Excerpt: “In this review we discuss the physiological and genetic mechanisms of this behavioral transition, which include large scale changes in hormonal activity, metabolism, flight ability, circadian rhythms, sensory perception and processing, neural architecture, learning ability, memory and gene expression.”
My comment: An earlier review by Eleckonich and Robinson (2000) “Organizational and activational effects of hormones on insect behavior” cited our 1996 review of epigenetically-effected organization and activation of behavior in species from yeasts to mammals. Robinson co-authored the article from which I provided the excerpt at the beginning of this 4-part diatribe: “An alternative theory proposes environmentally induced change in an organism’s behavior as the starting point (1), and “phenotypic plasticity” that is inherited across generations through an unspecified process of “genetic assimilation” (2).”
Eighteen years later, the detailed experimental evidence from yeasts to insects to mammals, which refutes any ideas about evolutionary events or other theories about the development of sex differences in cell types and all other RNA-mediated differences in cell types in all individuals of all species, led Eric Vilain and others to ask: “Is There a Role for Epigenetics?” — in The Biological Basis of Human Sexual Orientation.
They ask their question as if it had not already been answered our 1996 review and in my subsequent published works and presentations. How can anyone simply ignore 18 years of published works that answer their question with an emphatic “OF COURSE THERE IS A ROLE FOR EPIGENETICS IN THE BIOLOGICAL BASIS OF HUMAN SEXUAL ORIENTATION!” How could there not be?
Other publications by Eric Vilain, M.D,, Ph. D. Please let me know if I have been too critical of academics like Dr. Vilain. For example, he may have cited something I published. If you find my any of my works mentioned or cited in his publications, please let me know that he has not completely ignored all the experimental evidence that support the role of RNA-mediated events during the development of sexual orientation in species from microbes to man since 1996.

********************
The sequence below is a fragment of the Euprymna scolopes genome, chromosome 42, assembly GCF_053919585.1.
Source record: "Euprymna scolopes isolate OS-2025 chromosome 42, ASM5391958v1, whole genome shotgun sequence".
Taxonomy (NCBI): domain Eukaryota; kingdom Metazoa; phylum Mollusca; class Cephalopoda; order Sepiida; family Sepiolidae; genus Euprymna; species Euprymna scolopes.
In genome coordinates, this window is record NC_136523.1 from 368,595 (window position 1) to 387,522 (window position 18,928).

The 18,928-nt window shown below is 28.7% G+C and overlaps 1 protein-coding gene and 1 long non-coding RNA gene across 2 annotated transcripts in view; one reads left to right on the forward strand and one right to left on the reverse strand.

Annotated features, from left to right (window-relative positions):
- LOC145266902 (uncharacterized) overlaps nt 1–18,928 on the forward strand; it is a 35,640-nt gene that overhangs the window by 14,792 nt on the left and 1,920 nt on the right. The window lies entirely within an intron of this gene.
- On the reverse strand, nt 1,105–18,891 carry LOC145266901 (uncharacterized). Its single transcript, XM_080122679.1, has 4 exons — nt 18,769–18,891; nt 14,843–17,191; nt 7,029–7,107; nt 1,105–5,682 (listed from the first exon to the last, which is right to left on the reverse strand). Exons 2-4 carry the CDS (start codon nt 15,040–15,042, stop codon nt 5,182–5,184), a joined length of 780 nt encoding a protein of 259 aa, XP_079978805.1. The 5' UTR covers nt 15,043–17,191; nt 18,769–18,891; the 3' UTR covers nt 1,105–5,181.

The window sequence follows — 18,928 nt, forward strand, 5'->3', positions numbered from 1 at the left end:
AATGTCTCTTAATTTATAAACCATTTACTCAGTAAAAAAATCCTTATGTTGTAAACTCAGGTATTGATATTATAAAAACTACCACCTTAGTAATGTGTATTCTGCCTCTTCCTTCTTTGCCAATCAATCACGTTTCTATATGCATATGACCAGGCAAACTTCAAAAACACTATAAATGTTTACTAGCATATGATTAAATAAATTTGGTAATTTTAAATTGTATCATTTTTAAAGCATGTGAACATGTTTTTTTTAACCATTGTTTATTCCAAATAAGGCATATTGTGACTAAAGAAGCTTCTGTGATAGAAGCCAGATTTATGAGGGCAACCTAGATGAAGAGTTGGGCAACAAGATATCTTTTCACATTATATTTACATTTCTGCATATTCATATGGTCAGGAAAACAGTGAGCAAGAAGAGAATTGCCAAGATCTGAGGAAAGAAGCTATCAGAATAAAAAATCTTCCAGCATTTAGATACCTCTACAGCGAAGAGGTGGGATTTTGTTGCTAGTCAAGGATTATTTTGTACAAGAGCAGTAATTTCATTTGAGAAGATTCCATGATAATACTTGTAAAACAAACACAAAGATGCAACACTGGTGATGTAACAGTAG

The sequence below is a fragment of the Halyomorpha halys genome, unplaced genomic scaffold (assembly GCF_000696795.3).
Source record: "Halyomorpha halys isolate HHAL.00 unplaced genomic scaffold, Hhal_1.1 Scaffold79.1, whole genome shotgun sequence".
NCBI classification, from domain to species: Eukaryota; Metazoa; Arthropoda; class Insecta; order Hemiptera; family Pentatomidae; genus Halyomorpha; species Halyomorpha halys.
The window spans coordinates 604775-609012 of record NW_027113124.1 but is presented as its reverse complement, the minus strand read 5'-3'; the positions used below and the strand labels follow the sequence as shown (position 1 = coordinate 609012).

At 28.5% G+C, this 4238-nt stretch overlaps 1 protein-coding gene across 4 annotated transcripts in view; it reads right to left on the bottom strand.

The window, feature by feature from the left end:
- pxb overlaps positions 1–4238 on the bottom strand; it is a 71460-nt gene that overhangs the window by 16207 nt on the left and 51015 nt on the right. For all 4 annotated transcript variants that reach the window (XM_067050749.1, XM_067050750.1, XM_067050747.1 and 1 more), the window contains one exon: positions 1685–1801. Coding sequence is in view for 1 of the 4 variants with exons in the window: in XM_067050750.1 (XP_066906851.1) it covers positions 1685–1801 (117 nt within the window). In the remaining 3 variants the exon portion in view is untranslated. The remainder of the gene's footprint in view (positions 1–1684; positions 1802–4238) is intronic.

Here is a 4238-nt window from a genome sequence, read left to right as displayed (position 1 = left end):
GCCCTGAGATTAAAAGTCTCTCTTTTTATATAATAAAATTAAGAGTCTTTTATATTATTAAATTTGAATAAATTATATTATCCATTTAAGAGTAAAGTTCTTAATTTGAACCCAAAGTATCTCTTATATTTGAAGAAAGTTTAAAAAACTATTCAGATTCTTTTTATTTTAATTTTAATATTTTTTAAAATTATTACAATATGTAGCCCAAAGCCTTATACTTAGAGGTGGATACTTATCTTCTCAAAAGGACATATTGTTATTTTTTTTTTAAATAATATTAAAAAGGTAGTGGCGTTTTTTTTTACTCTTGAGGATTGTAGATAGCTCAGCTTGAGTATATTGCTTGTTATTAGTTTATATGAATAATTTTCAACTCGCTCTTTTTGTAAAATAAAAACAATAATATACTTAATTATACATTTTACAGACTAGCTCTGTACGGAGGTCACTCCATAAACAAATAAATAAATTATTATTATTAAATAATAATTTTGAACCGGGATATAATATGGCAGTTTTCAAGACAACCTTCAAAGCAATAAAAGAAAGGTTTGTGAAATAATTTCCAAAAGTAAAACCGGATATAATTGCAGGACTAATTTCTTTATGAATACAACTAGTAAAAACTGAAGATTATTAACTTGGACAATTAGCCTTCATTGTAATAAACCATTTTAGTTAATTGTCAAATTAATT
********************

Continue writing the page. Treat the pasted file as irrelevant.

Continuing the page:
See also: Can Epigenetics Explain Homosexuality?
Excerpt: Eric Vilain, a neuroscientist at the University of California, Los Angeles, worries that the model, which “might be true,” makes a few simplistic generalizations. “It assumes the same mechanism [for development of sexual orientation] in both sexes . . . and that androgen levels play an important role in the development of sexual orientation”—neither of which has been demonstrated, he said.
My comment: How can it not be obvious to everyone that the same mechanism for the development of sexual orientation has been repeatedly shown to exist in species from yeasts to mammals? Epigenetically-effected RNA-mediated events link nutrient-dependent ecological variation and pheromone-controlled ecological adaptations via the de novo Creation of olfactory receptor genes. Experience-dependent Creation of these genes links the epigenetic landscape to the physical landscape of DNA via olfactory/pheromonal input and the RNA-mediated events that link amino acid substitutions to the differentiation of all cell types, not just those that appear to vary with sexual orientation.
From my comment to The Scientist: Rice et al (2012) with my emphasis: “All of the steps in Figure 2 could also be influenced by sex-specific regulation of miRNA levels that are known to influence sexually dimorphism of mRNA concentrations in the brains of mice, and to be influenced by epigenetic control that is heritable across at least one generation (Morgan and Bale 2012).”
From LeVay (2011) (p. 179) “There is no direct evidence as yet that these hormone-independent processes influence partner preference either in mice or humans, but Sven Bocklandt and Eric Vilain (of UCLA) have raised the possibility that they do so.53”
From LeVay (2011) (p. 210) “James Kohl, an independent researcher who also markets “human pheromones” to the general public, believes that pheromones may have a primary influence in setting up a person’s basic sexual orientation. Other, more consciously perceived aspects of attractiveness, such as facial appearance, are attached to a person’s basic orientation through a process of association during early postnatal life, according to Kohl.35
This model is attractive in that it solves the “binding problem” of sexual attraction. By that I mean the problem of why all the different features of men or women (visual appearance and feel of face, body, and genitals; voice quality, smell; personality and behavior, etc.) attract people as a more or less coherent package representing one sex, rather than as an arbitrary collage of male and female characteristics. If all these characteristics come to be attractive because they were experienced in association with a male- or female-specific pheromone, then they will naturally go together even in the absence of complex, genetically coded instructions.”